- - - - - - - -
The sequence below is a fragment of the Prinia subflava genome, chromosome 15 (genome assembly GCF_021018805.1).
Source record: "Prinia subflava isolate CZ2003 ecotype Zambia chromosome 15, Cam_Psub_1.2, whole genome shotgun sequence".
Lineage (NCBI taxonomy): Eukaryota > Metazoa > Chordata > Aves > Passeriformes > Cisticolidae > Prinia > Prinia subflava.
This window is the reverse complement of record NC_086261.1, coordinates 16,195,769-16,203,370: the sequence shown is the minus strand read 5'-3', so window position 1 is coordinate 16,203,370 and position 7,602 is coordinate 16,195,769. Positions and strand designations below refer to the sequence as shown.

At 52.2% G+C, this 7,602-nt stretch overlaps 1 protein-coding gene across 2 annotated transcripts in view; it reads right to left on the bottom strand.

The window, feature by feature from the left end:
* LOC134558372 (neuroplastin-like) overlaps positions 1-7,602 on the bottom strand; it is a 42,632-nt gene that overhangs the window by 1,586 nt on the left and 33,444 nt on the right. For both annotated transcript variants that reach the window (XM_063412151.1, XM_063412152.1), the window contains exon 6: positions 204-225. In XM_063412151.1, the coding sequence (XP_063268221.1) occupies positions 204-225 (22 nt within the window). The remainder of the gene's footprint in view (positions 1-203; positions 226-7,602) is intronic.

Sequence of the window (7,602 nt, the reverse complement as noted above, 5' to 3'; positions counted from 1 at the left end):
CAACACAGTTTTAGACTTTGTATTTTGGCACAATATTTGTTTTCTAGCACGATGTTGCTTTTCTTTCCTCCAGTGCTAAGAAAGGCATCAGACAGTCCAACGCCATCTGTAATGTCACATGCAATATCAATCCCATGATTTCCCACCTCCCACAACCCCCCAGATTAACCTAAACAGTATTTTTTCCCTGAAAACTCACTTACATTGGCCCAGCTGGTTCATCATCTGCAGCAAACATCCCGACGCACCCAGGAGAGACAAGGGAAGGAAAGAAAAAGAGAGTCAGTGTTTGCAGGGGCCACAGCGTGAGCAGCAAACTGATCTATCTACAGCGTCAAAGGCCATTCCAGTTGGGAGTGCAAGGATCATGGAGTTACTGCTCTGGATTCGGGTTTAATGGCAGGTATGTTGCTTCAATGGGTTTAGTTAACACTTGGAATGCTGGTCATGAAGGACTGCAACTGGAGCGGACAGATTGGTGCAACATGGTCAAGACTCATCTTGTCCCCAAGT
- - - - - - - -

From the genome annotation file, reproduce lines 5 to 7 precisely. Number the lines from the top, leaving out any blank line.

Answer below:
At 52.2% G+C, this 7,602-nt stretch overlaps 1 protein-coding gene across 2 annotated transcripts in view; it reads right to left on the bottom strand.

The window, feature by feature from the left end:
* LOC134558372 (neuroplastin-like) overlaps positions 1-7,602 on the bottom strand; it is a 42,632-nt gene that overhangs the window by 1,586 nt on the left and 33,444 nt on the right. For both annotated transcript variants that reach the window (XM_063412151.1, XM_063412152.1), the window contains exon 6: positions 204-225. In XM_063412151.1, the coding sequence (XP_063268221.1) occupies positions 204-225 (22 nt within the window). The remainder of the gene's footprint in view (positions 1-203; positions 226-7,602) is intronic.